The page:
Money is a language most people easily understand these days. A currency note is a great source of information about language in India. Anybody nursing ideas about ‘one’ India, and that ‘one’ being just Hindi, should look at the number of languages denominations are listed in — there are at least 15 languages, all at par, and all as ‘official’ as official can be.
When Delhi Police Commissioner B S Bassi decided this month to direct his force to carry out all official work in Hindi — “our mother language as well as national language” — he forgot there is very little “mother” language about Hindi for a speaker of Bengali or Telugu, the second and third most widely spoken languages in India. Bassi’s boss, Home Minister Rajnath Singh, has advised government employees to sign their names in Hindi.
Why would the Home Ministry, which is supposed to deal with things like policing, firearms and security, take such interest in the Rajbhasha?
The fact is the language question almost tore India apart after 1947, and it soon became an important inter-state — and therefore, a Home Ministry — matter. A reluctant Jawaharlal Nehru was forced to set up a commission, and India got its linguistic states. The peace dividend that followed gave more confidence to Indians to discuss the complex language question with some equanimity, and made the administration of the country easier.
In the 1990s, Mulayam Singh Yadav, then Chief Minister and inheritor of the Hindi crusaders’ mantle in Uttar Pradesh, re-sensitised everyone to the language question. He complained about a letter that had come from E K Nayanar, his counterpart in Kerala, in Malayalam, which he had not been able to read. When asked, Nayanar explained that he had got a letter from UP in Hindi, so respecting the sentiment, he had replied in his mother-tongue!
The episode served as a crash course to many who had believed that Hindi was the “national” lanugage. Imposing that, at least in the Hindi belt, was par for the course — but how dare a Hindi speaker be forced to have to read in another Indian language?
For all the antipathy towards the English and their language, the jettisoning of English was not conceived of as the end of Empire approached — even though language was a sore issue in the Constituent Assembly debates, with the Hindi speakers insisting it may be made the ‘National Language’. Quite simply, it never was — and is not so now.
India does not have a ‘national’ language; it has 22 ‘official’ languages — Assamese, Bengali, Bodo, Dogri, Gujarati, Hindi, Kannada, Kashmiri, Konkani, Maithili, Malayalam, Manipuri, Marathi, Nepali, Odia, Punjabi, Sanskrit, Santhali, Sindhi, Tamil, Telugu and Urdu — listed in alphabetical order, and constituting the Eighth Schedule.
The first challenge was to have a workable official language for the Centre, so it was decreed that Hindi in the Devanagri script would be that, along with international numerals. And for 15 years at least, English would also be used. However, there were concerns about “creeping” Hindi-isation, and unsubtle attempts to impose Hindi by the numerically predominant North Indian political elite. The call of “One Nation, One Language, One Religion”, encapsulated in “Hindi, Hindu, Hindustan”, resulted, in the 1960s, in deep anxieties and anti-Hindi riots, leading to self-immolations in the South, especially in Tamil Nadu. After Nehru, Lal Bahadur Shastri too tried to get de facto recognition for Hindi as the “national” language, but protests continued — and the fires had to be doused by making it clear that there would be several official languages, and English would continue for until as long it was needed.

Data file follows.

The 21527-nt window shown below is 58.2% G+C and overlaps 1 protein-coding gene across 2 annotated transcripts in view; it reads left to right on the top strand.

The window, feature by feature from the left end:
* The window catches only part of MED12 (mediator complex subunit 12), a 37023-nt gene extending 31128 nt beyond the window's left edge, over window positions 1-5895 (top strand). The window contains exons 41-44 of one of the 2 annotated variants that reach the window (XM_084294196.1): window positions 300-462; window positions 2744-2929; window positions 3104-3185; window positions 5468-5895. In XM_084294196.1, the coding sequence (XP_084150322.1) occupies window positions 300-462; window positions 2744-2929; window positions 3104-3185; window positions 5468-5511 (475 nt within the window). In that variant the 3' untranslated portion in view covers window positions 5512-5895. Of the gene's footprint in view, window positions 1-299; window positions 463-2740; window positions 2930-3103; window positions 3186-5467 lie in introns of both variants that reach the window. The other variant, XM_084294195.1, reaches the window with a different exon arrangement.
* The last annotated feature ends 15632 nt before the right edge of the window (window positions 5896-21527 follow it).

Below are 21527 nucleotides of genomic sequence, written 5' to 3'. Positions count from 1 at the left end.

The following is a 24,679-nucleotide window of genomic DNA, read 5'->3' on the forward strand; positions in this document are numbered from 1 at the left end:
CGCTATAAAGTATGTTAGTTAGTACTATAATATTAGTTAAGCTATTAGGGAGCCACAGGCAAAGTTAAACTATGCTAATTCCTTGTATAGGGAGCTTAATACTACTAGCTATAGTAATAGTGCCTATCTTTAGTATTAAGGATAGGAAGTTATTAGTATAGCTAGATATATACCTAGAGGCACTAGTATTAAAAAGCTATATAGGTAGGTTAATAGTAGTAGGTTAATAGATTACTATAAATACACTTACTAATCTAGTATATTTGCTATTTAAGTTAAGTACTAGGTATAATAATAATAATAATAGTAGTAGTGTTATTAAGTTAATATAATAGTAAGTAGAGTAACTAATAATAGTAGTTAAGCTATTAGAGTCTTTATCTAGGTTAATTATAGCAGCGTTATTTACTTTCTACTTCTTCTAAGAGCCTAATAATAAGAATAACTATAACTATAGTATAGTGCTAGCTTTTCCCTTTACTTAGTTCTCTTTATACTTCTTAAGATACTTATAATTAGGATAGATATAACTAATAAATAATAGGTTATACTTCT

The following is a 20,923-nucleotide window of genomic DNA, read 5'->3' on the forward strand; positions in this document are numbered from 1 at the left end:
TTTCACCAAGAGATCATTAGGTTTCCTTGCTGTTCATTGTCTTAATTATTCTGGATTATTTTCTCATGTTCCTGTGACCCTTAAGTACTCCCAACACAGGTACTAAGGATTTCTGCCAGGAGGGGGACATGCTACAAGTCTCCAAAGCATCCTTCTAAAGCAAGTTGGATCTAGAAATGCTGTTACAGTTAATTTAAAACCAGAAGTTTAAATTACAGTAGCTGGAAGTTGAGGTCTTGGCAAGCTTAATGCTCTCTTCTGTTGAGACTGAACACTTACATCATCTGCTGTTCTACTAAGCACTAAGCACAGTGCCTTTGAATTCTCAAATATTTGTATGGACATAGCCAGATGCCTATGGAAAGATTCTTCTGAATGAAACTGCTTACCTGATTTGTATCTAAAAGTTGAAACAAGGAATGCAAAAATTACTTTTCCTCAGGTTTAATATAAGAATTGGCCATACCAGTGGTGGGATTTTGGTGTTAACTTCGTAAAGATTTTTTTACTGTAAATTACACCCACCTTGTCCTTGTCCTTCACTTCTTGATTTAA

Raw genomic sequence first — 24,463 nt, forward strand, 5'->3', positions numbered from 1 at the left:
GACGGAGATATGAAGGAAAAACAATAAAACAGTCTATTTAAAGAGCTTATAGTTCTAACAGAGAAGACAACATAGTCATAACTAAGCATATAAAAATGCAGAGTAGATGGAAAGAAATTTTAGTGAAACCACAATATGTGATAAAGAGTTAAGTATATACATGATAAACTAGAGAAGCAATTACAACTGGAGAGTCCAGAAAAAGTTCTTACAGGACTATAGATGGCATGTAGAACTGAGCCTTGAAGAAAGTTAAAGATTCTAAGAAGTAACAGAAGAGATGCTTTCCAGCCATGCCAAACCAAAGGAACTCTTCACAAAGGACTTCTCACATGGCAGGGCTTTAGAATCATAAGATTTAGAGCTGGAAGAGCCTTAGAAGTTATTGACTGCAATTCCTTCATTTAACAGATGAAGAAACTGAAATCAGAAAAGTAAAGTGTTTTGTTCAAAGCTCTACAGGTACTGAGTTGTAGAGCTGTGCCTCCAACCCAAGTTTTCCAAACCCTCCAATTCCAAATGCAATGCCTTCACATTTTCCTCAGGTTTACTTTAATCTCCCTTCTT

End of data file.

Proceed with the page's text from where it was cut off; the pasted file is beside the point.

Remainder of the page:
The Official Language Rules of 1976 underwent three amendments, and laid down how the Centre was to communicate with different states. So, there is a detailed prescription about how to write to states in “Region A” (Bihar, Haryana, Himachal Pradesh, Madhya Pradesh, Chhattisgarh, Jharkhand, Uttarakhand, Rajasthan and Uttar Pradesh, and the Union Territories of Delhi and the Andaman and Nicobar Islands), “Region B” (Gujarat, Maharashtra and Punjab, and the UTs of Chandigarh, Daman and Diu and Dadra and Nagar Haveli, and “Region C” (states and UTs other than all those mentioned above). However, Tamil Nadu is exempted from even this Act.
Later winds of change, and a sense of comparative advantage vis-à-vis China in the world of outsourcing, made English a must-have to secure jobs in several states that were at the forefront of the anti-English agitation of the 1950s, 60s and 70s. The dying down of the anti-English sentiment was accompanied by the easing up of the anti-Hindi sentiment too, some argued. It is often said that the Hindi film industry has established the ‘dominance’ of Hindi in India, despite resentments and tangled issues about the love for the mother tongue. But maybe that only mirrors the fact that after much deliberation and to-and-fro on the language question, there was a sense that these are now settled questions, and national energies could be utilised elsewhere.
In case more affirmation is required, look no further than the Gujarat High Court — which made it clear in January 2010 that India did not have a national language. A PIL was filed by Suresh Kachhadia, wanting the court to ask the Centre to compulsorily tell all manufacturers to print product details in Hindi, as it was the national language. The court dismissed the petition, reiterating that Hindi was an official language along with 21 others, and not the national language.
Hindiwalas keen to increase numbers must try to persuade with better lines, lyrics, film and song. Simply saying Hindi is ‘compulsory’ may just put people off, apart from being bad in law.